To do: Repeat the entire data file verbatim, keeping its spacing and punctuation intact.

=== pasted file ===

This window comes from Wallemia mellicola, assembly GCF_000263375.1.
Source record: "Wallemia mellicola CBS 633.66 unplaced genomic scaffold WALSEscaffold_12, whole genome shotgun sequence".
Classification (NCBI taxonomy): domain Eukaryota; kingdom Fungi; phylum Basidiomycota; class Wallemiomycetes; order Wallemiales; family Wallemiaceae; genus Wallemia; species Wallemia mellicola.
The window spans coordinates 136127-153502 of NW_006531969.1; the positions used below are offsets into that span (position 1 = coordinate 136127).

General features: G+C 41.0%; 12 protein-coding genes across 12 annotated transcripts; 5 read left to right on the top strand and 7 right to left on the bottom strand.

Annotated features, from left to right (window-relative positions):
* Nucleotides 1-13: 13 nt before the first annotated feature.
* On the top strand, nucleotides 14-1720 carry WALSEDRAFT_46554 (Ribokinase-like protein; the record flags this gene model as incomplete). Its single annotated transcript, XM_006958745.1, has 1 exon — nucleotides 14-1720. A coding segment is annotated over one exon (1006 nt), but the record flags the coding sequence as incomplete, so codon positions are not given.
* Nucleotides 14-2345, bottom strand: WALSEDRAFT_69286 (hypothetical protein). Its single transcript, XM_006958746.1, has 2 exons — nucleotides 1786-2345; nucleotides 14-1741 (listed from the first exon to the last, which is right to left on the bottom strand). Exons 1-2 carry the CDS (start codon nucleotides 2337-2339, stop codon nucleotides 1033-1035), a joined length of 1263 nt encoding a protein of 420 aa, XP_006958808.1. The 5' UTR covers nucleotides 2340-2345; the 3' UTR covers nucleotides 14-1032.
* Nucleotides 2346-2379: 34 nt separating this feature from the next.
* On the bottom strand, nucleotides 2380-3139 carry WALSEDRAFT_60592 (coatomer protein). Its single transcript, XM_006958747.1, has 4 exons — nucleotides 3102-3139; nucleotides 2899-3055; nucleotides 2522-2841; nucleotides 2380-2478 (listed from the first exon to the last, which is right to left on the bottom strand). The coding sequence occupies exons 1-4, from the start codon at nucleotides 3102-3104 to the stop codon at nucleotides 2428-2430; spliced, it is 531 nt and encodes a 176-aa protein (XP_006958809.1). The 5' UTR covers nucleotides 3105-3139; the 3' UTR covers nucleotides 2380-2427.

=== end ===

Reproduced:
This window comes from Wallemia mellicola, assembly GCF_000263375.1.
Source record: "Wallemia mellicola CBS 633.66 unplaced genomic scaffold WALSEscaffold_12, whole genome shotgun sequence".
Classification (NCBI taxonomy): domain Eukaryota; kingdom Fungi; phylum Basidiomycota; class Wallemiomycetes; order Wallemiales; family Wallemiaceae; genus Wallemia; species Wallemia mellicola.
The window spans coordinates 136127-153502 of NW_006531969.1; the positions used below are offsets into that span (position 1 = coordinate 136127).

General features: G+C 41.0%; 12 protein-coding genes across 12 annotated transcripts; 5 read left to right on the top strand and 7 right to left on the bottom strand.

Annotated features, from left to right (window-relative positions):
* Nucleotides 1-13: 13 nt before the first annotated feature.
* On the top strand, nucleotides 14-1720 carry WALSEDRAFT_46554 (Ribokinase-like protein; the record flags this gene model as incomplete). Its single annotated transcript, XM_006958745.1, has 1 exon — nucleotides 14-1720. A coding segment is annotated over one exon (1006 nt), but the record flags the coding sequence as incomplete, so codon positions are not given.
* Nucleotides 14-2345, bottom strand: WALSEDRAFT_69286 (hypothetical protein). Its single transcript, XM_006958746.1, has 2 exons — nucleotides 1786-2345; nucleotides 14-1741 (listed from the first exon to the last, which is right to left on the bottom strand). Exons 1-2 carry the CDS (start codon nucleotides 2337-2339, stop codon nucleotides 1033-1035), a joined length of 1263 nt encoding a protein of 420 aa, XP_006958808.1. The 5' UTR covers nucleotides 2340-2345; the 3' UTR covers nucleotides 14-1032.
* Nucleotides 2346-2379: 34 nt separating this feature from the next.
* On the bottom strand, nucleotides 2380-3139 carry WALSEDRAFT_60592 (coatomer protein). Its single transcript, XM_006958747.1, has 4 exons — nucleotides 3102-3139; nucleotides 2899-3055; nucleotides 2522-2841; nucleotides 2380-2478 (listed from the first exon to the last, which is right to left on the bottom strand). The coding sequence occupies exons 1-4, from the start codon at nucleotides 3102-3104 to the stop codon at nucleotides 2428-2430; spliced, it is 531 nt and encodes a 176-aa protein (XP_006958809.1). The 5' UTR covers nucleotides 3105-3139; the 3' UTR covers nucleotides 2380-2427.